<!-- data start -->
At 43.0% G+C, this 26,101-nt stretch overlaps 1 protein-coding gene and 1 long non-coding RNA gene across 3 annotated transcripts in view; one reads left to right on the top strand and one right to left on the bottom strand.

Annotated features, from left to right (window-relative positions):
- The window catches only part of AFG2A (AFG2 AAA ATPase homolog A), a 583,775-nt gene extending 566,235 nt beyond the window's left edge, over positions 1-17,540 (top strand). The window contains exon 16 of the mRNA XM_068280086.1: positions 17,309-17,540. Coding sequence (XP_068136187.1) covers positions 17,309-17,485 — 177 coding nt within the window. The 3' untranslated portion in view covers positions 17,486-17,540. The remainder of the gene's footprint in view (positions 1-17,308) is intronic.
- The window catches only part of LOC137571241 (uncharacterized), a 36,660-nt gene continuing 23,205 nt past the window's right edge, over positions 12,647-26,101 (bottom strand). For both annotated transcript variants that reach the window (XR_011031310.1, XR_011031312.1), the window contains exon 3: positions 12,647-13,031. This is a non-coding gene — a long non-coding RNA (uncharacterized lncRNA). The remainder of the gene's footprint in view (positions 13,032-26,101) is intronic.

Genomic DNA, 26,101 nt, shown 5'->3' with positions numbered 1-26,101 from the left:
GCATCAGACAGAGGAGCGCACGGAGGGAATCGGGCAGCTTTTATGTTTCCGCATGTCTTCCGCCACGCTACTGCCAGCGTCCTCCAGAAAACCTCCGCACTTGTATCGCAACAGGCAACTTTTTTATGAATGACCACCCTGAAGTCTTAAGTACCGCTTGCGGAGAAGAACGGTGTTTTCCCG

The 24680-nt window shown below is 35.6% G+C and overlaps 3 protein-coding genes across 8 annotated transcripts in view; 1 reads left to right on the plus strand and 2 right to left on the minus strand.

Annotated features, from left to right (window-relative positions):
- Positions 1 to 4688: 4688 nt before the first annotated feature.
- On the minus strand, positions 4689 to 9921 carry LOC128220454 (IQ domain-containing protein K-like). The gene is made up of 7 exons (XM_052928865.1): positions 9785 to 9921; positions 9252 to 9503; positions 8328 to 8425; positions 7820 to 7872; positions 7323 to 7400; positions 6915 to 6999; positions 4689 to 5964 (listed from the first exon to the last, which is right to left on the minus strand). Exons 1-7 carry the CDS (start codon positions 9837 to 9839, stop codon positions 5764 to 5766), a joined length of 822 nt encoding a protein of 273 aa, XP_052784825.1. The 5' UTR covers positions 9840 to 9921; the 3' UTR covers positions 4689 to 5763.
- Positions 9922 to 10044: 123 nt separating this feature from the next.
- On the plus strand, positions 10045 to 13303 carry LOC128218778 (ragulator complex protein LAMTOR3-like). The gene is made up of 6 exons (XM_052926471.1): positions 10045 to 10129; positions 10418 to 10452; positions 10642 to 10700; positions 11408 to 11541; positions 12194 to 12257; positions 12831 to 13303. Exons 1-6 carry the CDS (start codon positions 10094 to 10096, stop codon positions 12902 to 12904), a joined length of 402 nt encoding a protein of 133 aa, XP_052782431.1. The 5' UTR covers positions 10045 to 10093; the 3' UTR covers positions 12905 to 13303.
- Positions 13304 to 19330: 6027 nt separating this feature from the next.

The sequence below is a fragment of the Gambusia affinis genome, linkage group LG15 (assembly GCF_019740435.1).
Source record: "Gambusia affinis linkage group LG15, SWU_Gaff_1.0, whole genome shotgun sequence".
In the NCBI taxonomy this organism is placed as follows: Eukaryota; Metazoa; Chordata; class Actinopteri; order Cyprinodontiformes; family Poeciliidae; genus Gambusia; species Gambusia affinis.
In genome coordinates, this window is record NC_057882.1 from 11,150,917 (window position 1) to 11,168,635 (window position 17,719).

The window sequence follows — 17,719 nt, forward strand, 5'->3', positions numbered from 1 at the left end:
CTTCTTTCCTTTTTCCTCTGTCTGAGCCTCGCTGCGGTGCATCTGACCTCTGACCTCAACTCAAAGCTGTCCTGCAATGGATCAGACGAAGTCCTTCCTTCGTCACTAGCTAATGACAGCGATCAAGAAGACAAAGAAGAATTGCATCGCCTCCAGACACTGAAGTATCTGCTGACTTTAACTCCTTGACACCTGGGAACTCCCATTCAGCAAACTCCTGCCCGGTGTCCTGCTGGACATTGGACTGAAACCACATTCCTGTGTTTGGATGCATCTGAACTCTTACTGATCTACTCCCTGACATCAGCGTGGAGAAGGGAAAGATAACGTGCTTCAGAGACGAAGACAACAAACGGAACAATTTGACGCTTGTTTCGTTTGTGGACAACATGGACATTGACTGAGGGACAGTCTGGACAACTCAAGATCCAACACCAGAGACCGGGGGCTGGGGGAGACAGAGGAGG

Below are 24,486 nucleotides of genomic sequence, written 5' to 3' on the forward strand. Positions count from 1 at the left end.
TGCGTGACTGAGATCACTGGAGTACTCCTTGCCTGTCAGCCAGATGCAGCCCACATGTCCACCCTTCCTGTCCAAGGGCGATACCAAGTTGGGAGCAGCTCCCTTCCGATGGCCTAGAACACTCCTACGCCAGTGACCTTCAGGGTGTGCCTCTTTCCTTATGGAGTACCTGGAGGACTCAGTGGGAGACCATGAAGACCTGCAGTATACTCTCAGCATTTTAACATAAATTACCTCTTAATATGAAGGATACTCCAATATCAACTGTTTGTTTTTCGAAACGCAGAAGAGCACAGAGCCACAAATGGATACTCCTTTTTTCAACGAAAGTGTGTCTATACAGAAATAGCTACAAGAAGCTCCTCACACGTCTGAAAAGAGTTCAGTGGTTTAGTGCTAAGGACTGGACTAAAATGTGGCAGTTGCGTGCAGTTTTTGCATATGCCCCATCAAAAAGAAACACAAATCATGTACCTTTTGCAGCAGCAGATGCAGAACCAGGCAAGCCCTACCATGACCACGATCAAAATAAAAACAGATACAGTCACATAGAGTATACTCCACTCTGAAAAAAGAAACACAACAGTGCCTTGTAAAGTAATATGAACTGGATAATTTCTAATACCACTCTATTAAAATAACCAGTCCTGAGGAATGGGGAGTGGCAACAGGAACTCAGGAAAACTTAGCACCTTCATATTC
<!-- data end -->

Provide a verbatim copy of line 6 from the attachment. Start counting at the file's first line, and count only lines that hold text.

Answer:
GCATCAGACAGAGGAGCGCACGGAGGGAATCGGGCAGCTTTTATGTTTCCGCATGTCTTCCGCCACGCTACTGCCAGCGTCCTCCAGAAAACCTCCGCACTTGTATCGCAACAGGCAACTTTTTTATGAATGACCACCCTGAAGTCTTAAGTACCGCTTGCGGAGAAGAACGGTGTTTTCCCG